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Defamation, legal mumbo-jumbo and press freedom


Thu 2012-May-10 @ MYT 09:18:52 am

Investigative journalist R Nadeswaran (Citizen Nades of the Sun) was turned away by the Appeal Court this week in his attempt to make his defence against a libel case. He was alleged to have made a defamatory and racial remark on Twitter, the text message broadcasting system of the Internet, about a businessman, Datuk Mohamad Salim Fateh Din. The crux of the case is that Nadeswaran was judged to have defamed the businessman, based only on several technicalities: Nadeswaran did not file a defence against the writ in the High Court His lawyer at the time had since admitted, according to Nadeswarans appeal affidavit, that he had failed to file on time, accepted full responsibility and asked that Nades not be punished for his error The counsel for the businessman who had sued asked the appeal bench not to allow Nades more time. The matter was academic now; the High Court had already delivered its judgment; Nades should have appealed for time before the judgment was delivered. The appeal court agreed, and ordered Nades to pay RM15,000 in costs Appeals Court dismisses journalists appeal Nades might still be able to appeal against the orginal High Court judgment, or he could try to appeal to the Federal Court against the Appeal Courts decision, a more unlikely possibility. There is also a question of possible professional negligence by his previous lawyer if, as his appeal affidavit states, the previous lawyer had admitted accepting full responsibility for not filing on time. Nades could sue the lawyer on the basis that such negligence had cost him undue hardship, RM500,000 in damages and at least RM15,000 or more in legal costs. Nades could also refer the lawyer to the Bar on grounds of professional misconduct. Yet all these battles would be about procedural matters. The real issues did Nades defame the businessman; did Nades make that tweet; what did Nades say; how did that tweet damage the businessmans reputation; what reputation did the businessman have to defend in the first place all these matters did not arise in court, were not discussed, were not heard, and were not judged. Neither was Nadess own explanation about the circumstances regarding the tweet. Given all that, it is difficult not to conclude that Nades has been hard done by. A basic lesson in journalism that all reporters learn is their duty to give both sides a hearing in order to produce a fair and accurate report. Citizen Nades, in breaking the Port Klang Free Trade Zone scandal among other investigative reports, could not fail to keep that basic rule in mind. The High Court, though, heard only one side, and decided on that basis. No honest news editor would accept a story written on that basis. The High Court may have been legally and procedurally correct. But was it just? Defamation is one of the many tools that society has to silence inconvenient journalists. Unlike newspaper licensing, it is not a major item on free-press activists agendas: freedom of the press becomes a headline-grabbing issue when government intervention, through censorship or repressive legislation, is applied. Defamation is the businessmans tool, to punish by attacking the journalist in his pocket book. Its an unequal battle: the worth of any businessmans reputation is hard to gauge, but the depth of his pockets is apparent to all at the very least, it is much, much deeper than that of a salaried journalist or a freelance like the late MGG Pillai who was ordered to pay millions to Vincent Tan. Malaysias abysmal standing in press freedom is the result of a crooked and corrupt regime: a system corrupted through one-sided and repressive legislation, political and crony ownership, licensing, political control as well as a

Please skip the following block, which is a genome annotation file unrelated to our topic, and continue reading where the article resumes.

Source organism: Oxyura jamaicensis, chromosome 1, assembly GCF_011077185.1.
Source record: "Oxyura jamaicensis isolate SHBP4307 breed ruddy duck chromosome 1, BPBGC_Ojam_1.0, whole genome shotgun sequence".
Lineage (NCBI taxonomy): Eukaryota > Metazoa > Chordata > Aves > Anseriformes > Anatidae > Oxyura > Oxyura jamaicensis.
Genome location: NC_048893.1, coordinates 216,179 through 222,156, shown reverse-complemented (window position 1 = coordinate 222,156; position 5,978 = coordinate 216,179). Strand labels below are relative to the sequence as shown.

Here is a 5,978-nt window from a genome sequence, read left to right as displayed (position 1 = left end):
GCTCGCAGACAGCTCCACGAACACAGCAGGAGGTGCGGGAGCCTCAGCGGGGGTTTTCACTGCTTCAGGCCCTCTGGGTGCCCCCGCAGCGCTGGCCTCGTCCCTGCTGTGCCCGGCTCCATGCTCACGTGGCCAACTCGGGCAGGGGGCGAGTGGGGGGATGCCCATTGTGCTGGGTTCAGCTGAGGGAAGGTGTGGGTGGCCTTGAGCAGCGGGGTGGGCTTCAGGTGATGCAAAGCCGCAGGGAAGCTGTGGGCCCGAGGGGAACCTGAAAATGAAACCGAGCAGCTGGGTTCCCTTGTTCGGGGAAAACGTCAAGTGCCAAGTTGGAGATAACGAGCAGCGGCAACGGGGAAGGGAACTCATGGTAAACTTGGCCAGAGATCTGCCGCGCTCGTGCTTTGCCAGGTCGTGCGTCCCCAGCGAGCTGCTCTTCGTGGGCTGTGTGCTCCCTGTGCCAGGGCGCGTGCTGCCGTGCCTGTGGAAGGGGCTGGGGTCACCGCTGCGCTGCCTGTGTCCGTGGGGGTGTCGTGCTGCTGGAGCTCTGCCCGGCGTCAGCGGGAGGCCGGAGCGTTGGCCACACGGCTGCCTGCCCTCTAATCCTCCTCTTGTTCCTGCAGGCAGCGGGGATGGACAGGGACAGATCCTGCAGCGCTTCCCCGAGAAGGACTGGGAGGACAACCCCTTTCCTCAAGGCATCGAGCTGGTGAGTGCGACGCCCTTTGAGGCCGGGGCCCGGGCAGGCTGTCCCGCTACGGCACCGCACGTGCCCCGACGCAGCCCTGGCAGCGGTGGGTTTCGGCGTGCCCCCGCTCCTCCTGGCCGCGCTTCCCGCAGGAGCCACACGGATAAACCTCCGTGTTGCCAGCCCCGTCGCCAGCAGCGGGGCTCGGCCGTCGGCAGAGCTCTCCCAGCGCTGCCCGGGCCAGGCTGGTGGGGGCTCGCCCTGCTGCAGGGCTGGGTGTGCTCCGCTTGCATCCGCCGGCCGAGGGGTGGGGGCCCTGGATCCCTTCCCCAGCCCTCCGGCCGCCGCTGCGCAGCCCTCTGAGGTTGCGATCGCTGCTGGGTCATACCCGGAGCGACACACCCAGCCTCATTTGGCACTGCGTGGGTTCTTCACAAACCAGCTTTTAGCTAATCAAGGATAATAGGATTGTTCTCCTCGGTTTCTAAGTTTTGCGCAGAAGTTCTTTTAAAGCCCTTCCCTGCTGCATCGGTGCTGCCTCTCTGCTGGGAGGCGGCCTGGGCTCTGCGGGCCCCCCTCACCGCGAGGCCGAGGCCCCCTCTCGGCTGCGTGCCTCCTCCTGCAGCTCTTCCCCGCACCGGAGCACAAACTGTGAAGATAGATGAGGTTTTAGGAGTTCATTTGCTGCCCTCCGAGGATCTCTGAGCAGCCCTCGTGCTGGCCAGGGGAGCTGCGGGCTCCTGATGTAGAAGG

rigged legal and administrative system that loads the dice against the honest journalist and against free and fair journalism.